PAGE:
So then there's little ol' me. What am I--two, three, four, five? Somewhere in there. My brain is still figuring out what the fuck all of the things around me are for, and blessed with the wonder that is cinema, movies are just one of many stimuli that get injected into the mix. And, Halloween is just one of those movies. But, oh what a movie. Whether you take Michael as representative of fate, of death, of the inevitable, of moral judgment, of Laurie Strode's id--yes, that's a thing; just see Muir (2009) and it's right there along with his section about fate--Michael is some... thing. However much he appears an average kid in that opening, however much he looks like a normal man without his mask (when Laurie briefly gets it off of him right before Loomis shoots him), and however much the sequels explain him, he is a force of nature, or a force beyond nature. More supernatural than natural...
Except, that isn't really true. I mean, in this film and this film alone. Only in the end, after he has been stabbed with a knitting needle, a hanger, and a knife, and been shot six times--and all of this in a matter of minutes--is he really supernatural. But he is amazingly omnipresent, seemingly omniscient--he doesn't cut off the phone line to the Doyle house until 1) Laurie will be trying to call for help and 2) her failure to do so will make the situation scarier, for example--and he is some sort of mechanical genius--setting out the bodies of Lynda and Bob to pop out just at the right time to frighten Laurie the most--while he seems puzzled by the very mortality of his victims that he is taking advantage of in killing them. Because, perhaps, he doesn't expect them to remain "dead" once he has "killed" them. Michael is, of course, mentally a child, isn't he? He has done nothing but sit in a hospital and stare emptily since he was six years of age. In fact, he is effectively playing a game with Laurie--and with Tommy, mind you; he stalks Tommy first--by circling in on her slowly, building up the tension until he's reached peak fear.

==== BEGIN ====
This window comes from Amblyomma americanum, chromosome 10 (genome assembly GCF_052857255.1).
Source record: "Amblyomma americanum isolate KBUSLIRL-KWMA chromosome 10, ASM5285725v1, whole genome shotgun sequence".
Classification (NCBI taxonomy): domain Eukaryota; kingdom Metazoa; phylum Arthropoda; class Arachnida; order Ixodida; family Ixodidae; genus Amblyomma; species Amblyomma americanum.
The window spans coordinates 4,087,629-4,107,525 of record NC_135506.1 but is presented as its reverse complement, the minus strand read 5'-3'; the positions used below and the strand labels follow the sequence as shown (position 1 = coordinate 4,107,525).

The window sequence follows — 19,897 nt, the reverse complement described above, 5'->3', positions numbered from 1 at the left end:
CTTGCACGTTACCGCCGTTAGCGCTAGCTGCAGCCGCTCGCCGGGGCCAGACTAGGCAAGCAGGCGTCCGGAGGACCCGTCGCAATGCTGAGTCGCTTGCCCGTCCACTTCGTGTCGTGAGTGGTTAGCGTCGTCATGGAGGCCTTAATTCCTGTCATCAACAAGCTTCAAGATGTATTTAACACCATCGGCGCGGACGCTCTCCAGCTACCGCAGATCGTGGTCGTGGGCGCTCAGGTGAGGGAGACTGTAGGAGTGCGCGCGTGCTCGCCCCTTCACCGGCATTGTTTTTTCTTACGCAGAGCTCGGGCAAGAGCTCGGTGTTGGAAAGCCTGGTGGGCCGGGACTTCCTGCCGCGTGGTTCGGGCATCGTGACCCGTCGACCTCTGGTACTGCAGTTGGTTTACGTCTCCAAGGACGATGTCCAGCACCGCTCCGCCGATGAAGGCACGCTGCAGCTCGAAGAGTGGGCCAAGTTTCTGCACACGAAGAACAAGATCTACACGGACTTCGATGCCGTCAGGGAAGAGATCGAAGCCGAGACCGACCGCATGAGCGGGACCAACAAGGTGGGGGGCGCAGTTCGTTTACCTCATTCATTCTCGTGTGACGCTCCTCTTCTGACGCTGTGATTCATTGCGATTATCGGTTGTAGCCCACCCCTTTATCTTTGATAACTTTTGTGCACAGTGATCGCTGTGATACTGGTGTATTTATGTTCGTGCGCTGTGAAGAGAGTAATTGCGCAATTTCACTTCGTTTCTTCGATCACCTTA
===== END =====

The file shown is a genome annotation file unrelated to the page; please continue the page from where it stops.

Which is also why he works as a sort of id embodied... But this becomes problematic as you will see. Muir suggests that the specific inclusion of footage from Forbidden Planet might be deliberate because that film--a future-set patch on Shakespeare's The Tempest--involves the id of Dr. Edward Morbius taking on form and sabotaging his mission and killing his crew. Laurie is the uptight one of the female trio at the heart of Halloween, the one who refrains from acting on her impulses. She is interested in a boy, but Annie initially balks not just at Laurie's interest in a boy but here mere interest in anything to do with the dance at all. Laurie does smoke a joint with Annie, but she chokes, she coughs, and she's paranoid about Sheriff Brackett knowing what she was doing. She is the studious one, lamenting that she forgot her chemistry book. She is the Girl Scout, bringing a pumpkin along to her babysitting gig so that she and Tommy can make a jack-o-lantern. Muir takes a quote from Carpenter as support of this id theory--
John Carpenter himself lends some credence to this Freudian interpretation of Halloween by noting that Laurie, "The one girl who is the most sexually uptight just keeps stabbing this guy with a long knife... Not because she's a virgin but because all that repressed sexual energy starts coming out. She uses all those phallic symbols on the guy... She doesn't have a boyfriend, and she finds someone--him." (Danny Peary, Cult Movies. Delacorte Press, 1981, page 126). (Muir, 2009, para. 15)